President Donald Trump’s impact on the global healthcare industry was thought to be small at first. During his presidential campaign, he often spoke of repealing the Affordable Care Act (ACA), known as Obamacare, but refrained from mentioning pharmaceutical companies, as did his opponent, Hilary Clinton. However, two months after his election, Trump spoke out against excessive price hikes in pharmaceuticals and promised that Medicaid and Medicare would begin negotiating drug prices directly with companies, something currently forbidden by law. This sent pharmaceutical companies into a frenzy and stock prices shot down as a response.

One of the most talked about side effects of Trump’s election in Mexico is the peso’s depreciation against the dollar and other major currencies, such as the euro. This impacts medical companies greatly as 90 percent of active pharmaceutical ingredients are imported, often in dollars. Other companies are based in Europe and do business in euros, also stronger against the Peso than previously.

Here, we take a look at the potential impact a Trump presidency could have on Mexico’s health industry and policies.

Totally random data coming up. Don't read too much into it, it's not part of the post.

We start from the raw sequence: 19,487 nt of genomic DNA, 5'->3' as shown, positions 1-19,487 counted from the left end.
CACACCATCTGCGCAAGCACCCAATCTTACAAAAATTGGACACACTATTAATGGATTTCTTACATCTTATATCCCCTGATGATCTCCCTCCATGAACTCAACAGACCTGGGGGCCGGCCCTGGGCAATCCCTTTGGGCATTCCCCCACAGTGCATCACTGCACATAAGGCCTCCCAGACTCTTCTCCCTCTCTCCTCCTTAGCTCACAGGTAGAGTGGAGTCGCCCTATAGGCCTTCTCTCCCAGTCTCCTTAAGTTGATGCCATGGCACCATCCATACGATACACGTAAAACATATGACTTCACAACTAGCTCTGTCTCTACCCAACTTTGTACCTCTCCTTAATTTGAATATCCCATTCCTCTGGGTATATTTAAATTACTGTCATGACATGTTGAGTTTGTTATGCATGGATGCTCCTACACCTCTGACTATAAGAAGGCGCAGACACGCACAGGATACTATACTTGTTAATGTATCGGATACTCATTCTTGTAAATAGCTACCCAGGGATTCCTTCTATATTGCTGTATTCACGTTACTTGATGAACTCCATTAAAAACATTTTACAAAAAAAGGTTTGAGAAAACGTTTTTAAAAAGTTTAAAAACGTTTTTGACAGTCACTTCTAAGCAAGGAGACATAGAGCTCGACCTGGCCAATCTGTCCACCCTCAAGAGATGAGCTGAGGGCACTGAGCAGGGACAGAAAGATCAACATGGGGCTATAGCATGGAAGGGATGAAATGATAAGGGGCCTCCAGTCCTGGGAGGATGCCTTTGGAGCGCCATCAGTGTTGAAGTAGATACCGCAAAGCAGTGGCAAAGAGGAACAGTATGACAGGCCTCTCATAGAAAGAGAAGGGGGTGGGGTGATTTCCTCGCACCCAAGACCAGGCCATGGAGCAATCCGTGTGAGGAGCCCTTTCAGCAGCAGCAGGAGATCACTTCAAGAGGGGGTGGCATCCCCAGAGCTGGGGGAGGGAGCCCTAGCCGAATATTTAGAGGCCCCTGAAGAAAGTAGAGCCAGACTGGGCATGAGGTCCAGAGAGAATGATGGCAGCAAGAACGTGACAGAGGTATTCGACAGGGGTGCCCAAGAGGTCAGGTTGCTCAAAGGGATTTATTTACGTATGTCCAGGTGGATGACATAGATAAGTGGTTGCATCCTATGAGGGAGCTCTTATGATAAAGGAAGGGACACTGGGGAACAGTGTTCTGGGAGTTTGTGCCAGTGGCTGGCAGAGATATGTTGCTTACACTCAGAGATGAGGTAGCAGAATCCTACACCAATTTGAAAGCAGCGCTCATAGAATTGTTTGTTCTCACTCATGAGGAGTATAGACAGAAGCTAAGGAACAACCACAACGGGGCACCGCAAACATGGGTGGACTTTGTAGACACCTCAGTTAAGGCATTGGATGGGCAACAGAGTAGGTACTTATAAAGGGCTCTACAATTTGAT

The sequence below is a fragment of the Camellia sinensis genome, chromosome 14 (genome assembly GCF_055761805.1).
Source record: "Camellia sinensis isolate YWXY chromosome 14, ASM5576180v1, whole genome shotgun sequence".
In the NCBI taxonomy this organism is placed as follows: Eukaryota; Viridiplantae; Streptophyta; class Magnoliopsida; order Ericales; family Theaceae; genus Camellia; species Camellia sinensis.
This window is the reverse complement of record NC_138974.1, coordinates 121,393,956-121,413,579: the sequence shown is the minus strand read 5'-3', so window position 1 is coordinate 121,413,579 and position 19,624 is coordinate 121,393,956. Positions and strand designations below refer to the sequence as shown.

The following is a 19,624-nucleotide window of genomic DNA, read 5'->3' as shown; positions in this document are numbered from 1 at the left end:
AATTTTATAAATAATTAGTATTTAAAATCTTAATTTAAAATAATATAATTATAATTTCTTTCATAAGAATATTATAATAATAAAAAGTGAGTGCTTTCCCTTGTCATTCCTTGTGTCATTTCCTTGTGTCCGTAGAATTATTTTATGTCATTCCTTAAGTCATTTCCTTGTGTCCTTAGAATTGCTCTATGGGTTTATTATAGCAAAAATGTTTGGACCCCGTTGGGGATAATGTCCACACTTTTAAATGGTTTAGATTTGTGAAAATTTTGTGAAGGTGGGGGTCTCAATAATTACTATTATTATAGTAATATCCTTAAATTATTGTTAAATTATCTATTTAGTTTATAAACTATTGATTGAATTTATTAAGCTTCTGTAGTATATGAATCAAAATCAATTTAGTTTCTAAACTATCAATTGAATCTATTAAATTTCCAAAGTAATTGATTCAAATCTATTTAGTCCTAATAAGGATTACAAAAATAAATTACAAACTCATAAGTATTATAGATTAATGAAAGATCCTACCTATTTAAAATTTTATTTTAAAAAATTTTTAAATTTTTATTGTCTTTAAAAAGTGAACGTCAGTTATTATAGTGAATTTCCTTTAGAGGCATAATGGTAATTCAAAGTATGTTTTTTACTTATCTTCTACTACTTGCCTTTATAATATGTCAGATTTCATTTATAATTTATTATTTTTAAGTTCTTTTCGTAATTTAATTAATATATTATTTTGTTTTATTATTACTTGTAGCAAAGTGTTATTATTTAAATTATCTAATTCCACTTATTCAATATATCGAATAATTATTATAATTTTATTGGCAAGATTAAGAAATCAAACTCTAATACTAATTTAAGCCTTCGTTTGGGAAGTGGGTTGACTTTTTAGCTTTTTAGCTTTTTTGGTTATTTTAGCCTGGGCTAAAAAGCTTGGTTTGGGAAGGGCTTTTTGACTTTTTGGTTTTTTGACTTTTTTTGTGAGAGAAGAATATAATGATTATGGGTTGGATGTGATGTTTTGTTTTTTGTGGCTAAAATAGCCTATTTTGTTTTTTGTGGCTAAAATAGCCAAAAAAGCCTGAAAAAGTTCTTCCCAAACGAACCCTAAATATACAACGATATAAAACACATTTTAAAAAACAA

The Affordable Care Act, a.k.a. Obamacare

Last week the wheels were set in motion to repeal the ACA as the House followed the Senate in approving a resolution that would dismantle the act. However, much to the dismay of Republicans and penny pinchers, over the weekend the president promised to provide “insurance for everybody.”

The US has one of the most privatized healthcare systems in the world and even the common act of giving birth naturally in the US costs on average US$30,000, according to the BBC, a bill that grows to over US$50,000 if a cesarean is needed. This highlights the importance of health coverage for everyone, something the ACA aimed to give. Among other measures, it gives beneficiaries free preventive care, obliges insurance to cover pre-existing conditions and allow young adults to receive care on their parents’ policies up to the age of 26. Enacted in 2010, the ACA has provided coverage to an estimated 20 million Americans and dropped the uninsured rate to 8.9 percent of the population in the first half of 2016, down from 14.4 percent in 2013, according to CNN figures.

There are other systems that run alongside the ACA, Medicaid and Medicare, created in 1965 and 1966 respectively. Medicare essentially covers those aged over 65, either partially or fully depending on the procedure needed. Medicaid is a program that contributes toward medical costs for those under a certain percentage of the poverty line. In addition to these programs, the Federal Employees Health Benefits Program has provided a choice of over 300 healthcare plans since 1959, including “health, dental, vision and life insurance,” according to the Office of Personnel Management.

Tom Price, Trump’s Head of Health and Human Services, has hinted at post-Obamacare plans to create a tax credit system based on age, which would likely increase costs for average Americans and benefit the rich. However, after months of discrediting the ACA, last weekend Trump loudly promised “insurance for everybody” and lower prices, which was unexpected by all sides of the debate.